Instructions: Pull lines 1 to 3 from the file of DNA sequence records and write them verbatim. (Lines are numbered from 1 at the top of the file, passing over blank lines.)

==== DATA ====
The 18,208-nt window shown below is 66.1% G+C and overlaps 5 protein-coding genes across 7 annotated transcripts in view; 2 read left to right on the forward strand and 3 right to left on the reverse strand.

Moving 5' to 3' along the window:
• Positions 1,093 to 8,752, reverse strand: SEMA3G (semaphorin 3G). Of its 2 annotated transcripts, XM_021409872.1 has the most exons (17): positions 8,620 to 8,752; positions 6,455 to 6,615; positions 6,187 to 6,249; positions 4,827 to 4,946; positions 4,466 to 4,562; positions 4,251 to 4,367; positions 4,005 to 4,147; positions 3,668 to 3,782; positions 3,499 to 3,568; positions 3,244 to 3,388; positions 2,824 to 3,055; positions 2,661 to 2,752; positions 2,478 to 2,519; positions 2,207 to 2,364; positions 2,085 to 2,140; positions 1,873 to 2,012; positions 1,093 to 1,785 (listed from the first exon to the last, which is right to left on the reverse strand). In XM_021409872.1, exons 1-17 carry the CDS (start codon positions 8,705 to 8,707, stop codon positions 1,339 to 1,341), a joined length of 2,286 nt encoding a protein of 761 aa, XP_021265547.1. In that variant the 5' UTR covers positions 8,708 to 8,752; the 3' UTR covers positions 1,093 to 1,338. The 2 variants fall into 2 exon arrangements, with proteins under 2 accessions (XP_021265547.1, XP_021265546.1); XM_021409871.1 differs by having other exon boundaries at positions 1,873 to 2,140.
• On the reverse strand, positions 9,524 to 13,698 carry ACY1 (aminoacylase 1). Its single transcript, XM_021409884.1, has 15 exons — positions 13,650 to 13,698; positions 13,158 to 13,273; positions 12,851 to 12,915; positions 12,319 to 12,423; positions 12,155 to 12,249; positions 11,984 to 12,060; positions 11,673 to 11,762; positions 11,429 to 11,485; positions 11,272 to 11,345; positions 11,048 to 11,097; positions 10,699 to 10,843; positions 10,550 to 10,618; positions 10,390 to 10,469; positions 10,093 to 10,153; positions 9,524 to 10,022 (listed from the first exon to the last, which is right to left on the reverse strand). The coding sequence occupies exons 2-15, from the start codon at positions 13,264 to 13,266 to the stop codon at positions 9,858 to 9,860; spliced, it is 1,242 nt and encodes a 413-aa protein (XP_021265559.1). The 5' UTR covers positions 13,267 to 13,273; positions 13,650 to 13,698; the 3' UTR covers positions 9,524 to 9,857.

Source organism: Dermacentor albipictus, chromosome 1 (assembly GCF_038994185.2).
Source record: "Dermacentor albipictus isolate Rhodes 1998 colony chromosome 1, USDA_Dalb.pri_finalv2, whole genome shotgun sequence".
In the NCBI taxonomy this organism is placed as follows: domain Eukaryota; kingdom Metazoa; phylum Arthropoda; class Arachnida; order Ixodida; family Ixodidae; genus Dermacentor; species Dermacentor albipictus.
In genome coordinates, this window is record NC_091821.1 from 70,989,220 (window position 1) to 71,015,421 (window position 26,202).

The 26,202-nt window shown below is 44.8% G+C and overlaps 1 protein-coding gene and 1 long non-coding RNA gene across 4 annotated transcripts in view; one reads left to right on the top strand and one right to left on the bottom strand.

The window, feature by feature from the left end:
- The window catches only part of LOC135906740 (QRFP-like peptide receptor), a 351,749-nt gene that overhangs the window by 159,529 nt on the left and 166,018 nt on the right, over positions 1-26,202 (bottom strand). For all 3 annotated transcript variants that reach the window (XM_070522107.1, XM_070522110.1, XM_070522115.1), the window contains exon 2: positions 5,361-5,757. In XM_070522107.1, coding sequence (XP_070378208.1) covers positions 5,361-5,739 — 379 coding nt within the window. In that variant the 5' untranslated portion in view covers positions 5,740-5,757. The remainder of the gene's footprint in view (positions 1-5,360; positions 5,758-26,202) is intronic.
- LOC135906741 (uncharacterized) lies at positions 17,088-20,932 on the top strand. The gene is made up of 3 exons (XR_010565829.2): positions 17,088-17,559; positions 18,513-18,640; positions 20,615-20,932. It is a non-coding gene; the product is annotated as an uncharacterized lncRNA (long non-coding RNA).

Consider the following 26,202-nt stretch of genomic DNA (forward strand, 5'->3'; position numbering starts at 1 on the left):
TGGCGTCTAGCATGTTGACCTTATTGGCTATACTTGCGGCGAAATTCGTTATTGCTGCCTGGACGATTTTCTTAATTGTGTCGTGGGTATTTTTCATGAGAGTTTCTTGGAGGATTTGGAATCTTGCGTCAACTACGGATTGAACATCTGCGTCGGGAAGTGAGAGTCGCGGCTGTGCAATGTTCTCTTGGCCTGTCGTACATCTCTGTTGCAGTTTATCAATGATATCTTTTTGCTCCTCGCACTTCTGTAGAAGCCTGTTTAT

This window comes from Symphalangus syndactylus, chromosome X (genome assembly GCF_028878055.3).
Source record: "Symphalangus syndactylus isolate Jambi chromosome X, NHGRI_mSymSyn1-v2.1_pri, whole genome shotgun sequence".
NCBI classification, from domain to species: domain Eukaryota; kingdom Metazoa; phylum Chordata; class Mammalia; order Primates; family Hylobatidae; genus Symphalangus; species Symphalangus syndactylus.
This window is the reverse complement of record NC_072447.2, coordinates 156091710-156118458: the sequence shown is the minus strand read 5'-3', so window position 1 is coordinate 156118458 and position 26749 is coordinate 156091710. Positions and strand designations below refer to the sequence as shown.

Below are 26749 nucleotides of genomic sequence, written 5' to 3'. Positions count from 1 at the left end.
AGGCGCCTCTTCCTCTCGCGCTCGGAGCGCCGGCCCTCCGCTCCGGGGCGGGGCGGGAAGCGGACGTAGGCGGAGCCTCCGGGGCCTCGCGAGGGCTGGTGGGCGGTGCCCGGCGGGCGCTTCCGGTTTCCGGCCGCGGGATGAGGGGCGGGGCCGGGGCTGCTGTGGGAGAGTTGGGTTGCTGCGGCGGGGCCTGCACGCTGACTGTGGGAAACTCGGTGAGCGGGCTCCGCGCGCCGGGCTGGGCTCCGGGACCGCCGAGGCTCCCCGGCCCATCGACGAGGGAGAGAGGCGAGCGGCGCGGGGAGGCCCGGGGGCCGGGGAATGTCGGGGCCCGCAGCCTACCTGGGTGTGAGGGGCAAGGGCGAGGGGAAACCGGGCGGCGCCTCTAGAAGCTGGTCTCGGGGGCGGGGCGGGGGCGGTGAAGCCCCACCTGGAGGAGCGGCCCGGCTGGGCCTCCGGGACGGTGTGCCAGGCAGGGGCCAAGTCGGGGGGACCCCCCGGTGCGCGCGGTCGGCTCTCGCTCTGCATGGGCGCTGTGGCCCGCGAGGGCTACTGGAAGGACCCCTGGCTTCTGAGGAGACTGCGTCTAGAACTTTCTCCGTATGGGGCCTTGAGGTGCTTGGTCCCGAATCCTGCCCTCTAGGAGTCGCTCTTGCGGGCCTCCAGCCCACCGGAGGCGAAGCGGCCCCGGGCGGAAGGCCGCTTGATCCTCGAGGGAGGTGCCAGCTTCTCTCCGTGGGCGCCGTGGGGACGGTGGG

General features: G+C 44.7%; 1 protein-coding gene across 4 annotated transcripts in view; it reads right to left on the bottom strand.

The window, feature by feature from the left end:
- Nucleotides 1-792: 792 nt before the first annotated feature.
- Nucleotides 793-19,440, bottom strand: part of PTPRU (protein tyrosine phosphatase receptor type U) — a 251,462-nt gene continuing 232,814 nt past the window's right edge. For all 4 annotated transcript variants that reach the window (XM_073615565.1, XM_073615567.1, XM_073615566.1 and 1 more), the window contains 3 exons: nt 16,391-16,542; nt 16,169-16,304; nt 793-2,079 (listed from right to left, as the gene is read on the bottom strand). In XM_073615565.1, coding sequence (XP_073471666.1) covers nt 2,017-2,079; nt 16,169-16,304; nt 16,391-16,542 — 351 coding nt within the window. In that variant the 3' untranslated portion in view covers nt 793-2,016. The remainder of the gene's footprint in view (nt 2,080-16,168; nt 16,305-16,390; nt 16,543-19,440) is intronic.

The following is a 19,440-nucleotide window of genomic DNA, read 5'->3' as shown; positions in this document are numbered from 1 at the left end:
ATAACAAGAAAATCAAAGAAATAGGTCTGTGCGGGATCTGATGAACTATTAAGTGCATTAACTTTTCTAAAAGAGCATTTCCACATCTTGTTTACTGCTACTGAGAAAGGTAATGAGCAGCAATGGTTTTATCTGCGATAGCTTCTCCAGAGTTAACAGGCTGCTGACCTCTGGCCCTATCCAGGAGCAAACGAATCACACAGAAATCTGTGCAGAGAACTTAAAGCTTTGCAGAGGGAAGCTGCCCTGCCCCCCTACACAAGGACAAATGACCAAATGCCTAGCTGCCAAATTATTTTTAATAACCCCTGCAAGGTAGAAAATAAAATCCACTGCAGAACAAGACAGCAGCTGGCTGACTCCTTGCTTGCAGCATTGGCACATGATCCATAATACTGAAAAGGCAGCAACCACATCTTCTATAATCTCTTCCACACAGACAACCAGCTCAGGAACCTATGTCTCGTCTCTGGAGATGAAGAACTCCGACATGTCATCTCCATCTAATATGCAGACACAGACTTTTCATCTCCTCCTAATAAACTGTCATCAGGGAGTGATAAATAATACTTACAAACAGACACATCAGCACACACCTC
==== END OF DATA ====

The 18,208-nt window shown below is 66.1% G+C and overlaps 5 protein-coding genes across 7 annotated transcripts in view; 2 read left to right on the forward strand and 3 right to left on the reverse strand.

Moving 5' to 3' along the window:
• Positions 1,093 to 8,752, reverse strand: SEMA3G (semaphorin 3G). Of its 2 annotated transcripts, XM_021409872.1 has the most exons (17): positions 8,620 to 8,752; positions 6,455 to 6,615; positions 6,187 to 6,249; positions 4,827 to 4,946; positions 4,466 to 4,562; positions 4,251 to 4,367; positions 4,005 to 4,147; positions 3,668 to 3,782; positions 3,499 to 3,568; positions 3,244 to 3,388; positions 2,824 to 3,055; positions 2,661 to 2,752; positions 2,478 to 2,519; positions 2,207 to 2,364; positions 2,085 to 2,140; positions 1,873 to 2,012; positions 1,093 to 1,785 (listed from the first exon to the last, which is right to left on the reverse strand). In XM_021409872.1, exons 1-17 carry the CDS (start codon positions 8,705 to 8,707, stop codon positions 1,339 to 1,341), a joined length of 2,286 nt encoding a protein of 761 aa, XP_021265547.1. In that variant the 5' UTR covers positions 8,708 to 8,752; the 3' UTR covers positions 1,093 to 1,338. The 2 variants fall into 2 exon arrangements, with proteins under 2 accessions (XP_021265547.1, XP_021265546.1); XM_021409871.1 differs by having other exon boundaries at positions 1,873 to 2,140.